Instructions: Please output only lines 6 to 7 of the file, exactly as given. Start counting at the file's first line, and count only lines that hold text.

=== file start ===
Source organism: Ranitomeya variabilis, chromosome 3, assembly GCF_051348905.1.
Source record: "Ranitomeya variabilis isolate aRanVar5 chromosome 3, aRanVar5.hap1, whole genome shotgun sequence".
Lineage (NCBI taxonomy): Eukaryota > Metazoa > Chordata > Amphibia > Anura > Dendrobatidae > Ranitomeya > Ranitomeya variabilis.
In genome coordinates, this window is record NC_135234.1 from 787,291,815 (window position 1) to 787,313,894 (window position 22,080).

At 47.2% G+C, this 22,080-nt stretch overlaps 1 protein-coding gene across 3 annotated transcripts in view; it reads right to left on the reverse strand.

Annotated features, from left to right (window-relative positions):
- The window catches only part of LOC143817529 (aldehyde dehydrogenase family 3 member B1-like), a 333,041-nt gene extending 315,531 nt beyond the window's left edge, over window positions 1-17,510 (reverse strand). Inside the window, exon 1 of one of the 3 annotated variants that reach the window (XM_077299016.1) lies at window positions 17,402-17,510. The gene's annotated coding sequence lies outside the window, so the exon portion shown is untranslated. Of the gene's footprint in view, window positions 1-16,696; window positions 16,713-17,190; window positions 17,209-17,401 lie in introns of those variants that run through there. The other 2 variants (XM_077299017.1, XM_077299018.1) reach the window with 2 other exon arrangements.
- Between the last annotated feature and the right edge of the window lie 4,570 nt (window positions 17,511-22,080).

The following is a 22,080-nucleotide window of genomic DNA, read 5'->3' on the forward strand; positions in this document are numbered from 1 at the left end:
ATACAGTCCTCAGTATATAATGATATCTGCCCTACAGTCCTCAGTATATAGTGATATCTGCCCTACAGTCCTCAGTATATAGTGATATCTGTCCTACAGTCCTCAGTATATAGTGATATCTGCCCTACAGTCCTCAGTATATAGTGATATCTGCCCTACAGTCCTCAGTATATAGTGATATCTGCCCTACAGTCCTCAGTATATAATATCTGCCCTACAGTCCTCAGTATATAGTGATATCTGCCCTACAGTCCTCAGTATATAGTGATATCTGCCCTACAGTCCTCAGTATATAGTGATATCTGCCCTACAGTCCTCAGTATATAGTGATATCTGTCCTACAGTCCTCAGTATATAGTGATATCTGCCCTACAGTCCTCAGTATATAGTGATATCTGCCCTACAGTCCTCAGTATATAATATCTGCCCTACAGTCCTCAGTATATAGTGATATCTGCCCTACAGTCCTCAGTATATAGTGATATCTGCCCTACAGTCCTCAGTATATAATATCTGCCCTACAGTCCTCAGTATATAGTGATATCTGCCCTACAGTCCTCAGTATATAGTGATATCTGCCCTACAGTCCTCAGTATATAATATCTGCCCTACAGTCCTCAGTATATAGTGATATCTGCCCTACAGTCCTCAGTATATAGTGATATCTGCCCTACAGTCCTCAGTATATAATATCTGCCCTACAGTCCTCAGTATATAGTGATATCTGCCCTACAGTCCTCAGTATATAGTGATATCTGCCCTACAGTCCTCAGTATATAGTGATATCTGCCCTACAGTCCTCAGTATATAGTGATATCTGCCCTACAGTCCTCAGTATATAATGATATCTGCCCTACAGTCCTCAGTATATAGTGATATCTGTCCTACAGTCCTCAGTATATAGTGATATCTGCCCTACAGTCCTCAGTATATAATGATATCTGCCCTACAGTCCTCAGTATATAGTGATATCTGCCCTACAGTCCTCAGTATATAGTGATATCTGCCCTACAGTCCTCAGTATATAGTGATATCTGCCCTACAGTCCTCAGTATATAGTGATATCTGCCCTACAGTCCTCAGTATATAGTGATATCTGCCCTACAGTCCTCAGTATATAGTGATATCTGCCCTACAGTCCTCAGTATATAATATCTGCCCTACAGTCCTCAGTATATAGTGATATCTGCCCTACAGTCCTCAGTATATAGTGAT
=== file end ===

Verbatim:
Annotated features, from left to right (window-relative positions):
- The window catches only part of LOC143817529 (aldehyde dehydrogenase family 3 member B1-like), a 333,041-nt gene extending 315,531 nt beyond the window's left edge, over window positions 1-17,510 (reverse strand). Inside the window, exon 1 of one of the 3 annotated variants that reach the window (XM_077299016.1) lies at window positions 17,402-17,510. The gene's annotated coding sequence lies outside the window, so the exon portion shown is untranslated. Of the gene's footprint in view, window positions 1-16,696; window positions 16,713-17,190; window positions 17,209-17,401 lie in introns of those variants that run through there. The other 2 variants (XM_077299017.1, XM_077299018.1) reach the window with 2 other exon arrangements.